Hoping for peace at home, Nigerians instead find violence
MINAWAO REFUGEE CAMP, Cameroon – After years in exile in Cameroon, Ahmadou* opted to head home to northern Nigeria last year hoping to start over in peace. But on the eve of the traditional Eid al-Adha feast last August, the experience turned into a nightmare.
Boko Haram militants stormed the fenced site – set up in Banki to protect internally displaced people like Ahmadou and his family – and the killing began.
They “entered … the site and slaughtered my son in front of members of my family, as a sacrifice for the feast,” he recalls simply.
From that moment on, the 58-year-old had just one idea in mind: to escape back into Cameroon, eventually reaching the safety of Minawao camp in March.
“I cannot go back to Nigeria and I am very worried about the family members I left behind,” says Ahmadou, dressed in an immaculate white traditional robe. “I deeply regret having returned with my family, to find myself in such a difficult situation.”
As he frets for his family’s safety in Nigeria, Ahmadou is now working with UNHCR, the UN Refugee Agency, to raise awareness among some 50,000 refugees in the camp about violence persisting in the corner of northeast Nigeria.
Between April and June 2017, nearly 14,000 refugees like him living in Minawao decided to return home.
On the main streets of the camp, numerous billboards have been installed warning: “Whether I leave or stay, my safety has priority,” as part of the campaign to ensure that refugees are well informed of the risks they may run when deciding to return to certain parts of Nigeria.
While some continue to return, most refugees are prepared to wait until the authorities in Cameroon and Nigeria organize their return together with UNHCR, once security is in place and on the basis of the Tripartite Agreement signed in March 2017.
They "slaughtered my son in front of members of my family, as a sacrifice for the feast.”
Given the ongoing dangers faced by those who spontaneously return to areas where insecurity persists, UNHCR is particularly alarmed at the continuing forced returns of refugees, at least 385 of whom have been sent back by Cameroonian authorities since the start of this year.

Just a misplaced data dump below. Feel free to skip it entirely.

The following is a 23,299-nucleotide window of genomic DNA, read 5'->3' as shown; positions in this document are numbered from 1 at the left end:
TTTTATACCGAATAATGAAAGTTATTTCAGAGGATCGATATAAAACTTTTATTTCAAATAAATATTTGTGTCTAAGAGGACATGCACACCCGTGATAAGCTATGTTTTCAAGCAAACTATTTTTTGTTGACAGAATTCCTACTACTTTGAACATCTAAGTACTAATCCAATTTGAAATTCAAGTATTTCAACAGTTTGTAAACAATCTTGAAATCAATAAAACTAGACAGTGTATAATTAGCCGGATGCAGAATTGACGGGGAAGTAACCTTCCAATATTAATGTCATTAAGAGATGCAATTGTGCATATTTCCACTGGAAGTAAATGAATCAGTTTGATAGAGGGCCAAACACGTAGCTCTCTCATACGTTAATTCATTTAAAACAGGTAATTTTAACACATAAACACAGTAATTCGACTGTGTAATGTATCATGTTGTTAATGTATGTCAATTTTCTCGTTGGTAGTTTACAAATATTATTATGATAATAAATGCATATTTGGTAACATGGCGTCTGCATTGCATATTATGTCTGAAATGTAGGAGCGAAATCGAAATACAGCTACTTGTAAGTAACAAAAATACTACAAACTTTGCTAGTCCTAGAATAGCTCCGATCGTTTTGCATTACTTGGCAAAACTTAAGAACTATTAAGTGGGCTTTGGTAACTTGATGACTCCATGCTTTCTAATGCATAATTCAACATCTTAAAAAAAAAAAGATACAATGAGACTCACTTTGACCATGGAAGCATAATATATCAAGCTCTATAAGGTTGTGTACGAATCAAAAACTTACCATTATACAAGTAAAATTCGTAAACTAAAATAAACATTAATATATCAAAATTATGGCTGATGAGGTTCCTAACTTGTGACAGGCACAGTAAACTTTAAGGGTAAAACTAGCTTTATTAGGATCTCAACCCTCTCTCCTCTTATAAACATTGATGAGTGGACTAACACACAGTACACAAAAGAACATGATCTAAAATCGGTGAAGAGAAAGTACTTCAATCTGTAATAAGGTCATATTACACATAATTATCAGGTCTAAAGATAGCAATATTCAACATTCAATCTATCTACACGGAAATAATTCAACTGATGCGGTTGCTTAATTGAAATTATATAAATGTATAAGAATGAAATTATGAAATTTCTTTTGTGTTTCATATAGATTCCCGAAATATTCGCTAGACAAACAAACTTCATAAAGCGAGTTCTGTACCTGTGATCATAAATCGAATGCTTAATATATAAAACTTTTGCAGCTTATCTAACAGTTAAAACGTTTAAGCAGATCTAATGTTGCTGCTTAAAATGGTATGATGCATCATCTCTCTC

UNHCR says that these repatriations are in violation of the principle of no forced returns or non-refoulement. They are also a significant setback to progress previously achieved by Cameroon in granting asylum to Nigerian civilians fleeing Boko Haram violence in Borno State.
“This is a situation that both alarms and surprises us, because the Cameroonian authorities, faithful to their tradition of hospitality, also show a great generosity towards refugees,” said UNHCR’s Representative in Cameroon, Kouassi Lazare Etien.
He noted that in 2018, thousands of refugees from the Central African Republic and Nigeria were welcomed and found asylum in Cameroon. They include 5,547 refugees who were registered by the government in Minawao last months, with the support of the UNHCR. In total, Cameroon hosts over 90,000 Nigerian refugees with UNHCR having registered some 71,000 in the country.
While recognizing the legitimate national security concerns of states affected by the Boko Haram crisis, it is important that refugee protection and national security are not seen as being incompatible. Properly functioning screening, registration and asylum systems help safeguard host country security.
UNHCR reiterates its support to the government of Cameroon to ensure that all those seeking international protection have access to efficient screening and registration procedures, as well as appropriate reception arrangements.
*Name changed for protection reasons
Writing and additional reporting by Xavier Bourgois in Yaoundé, Cameroon.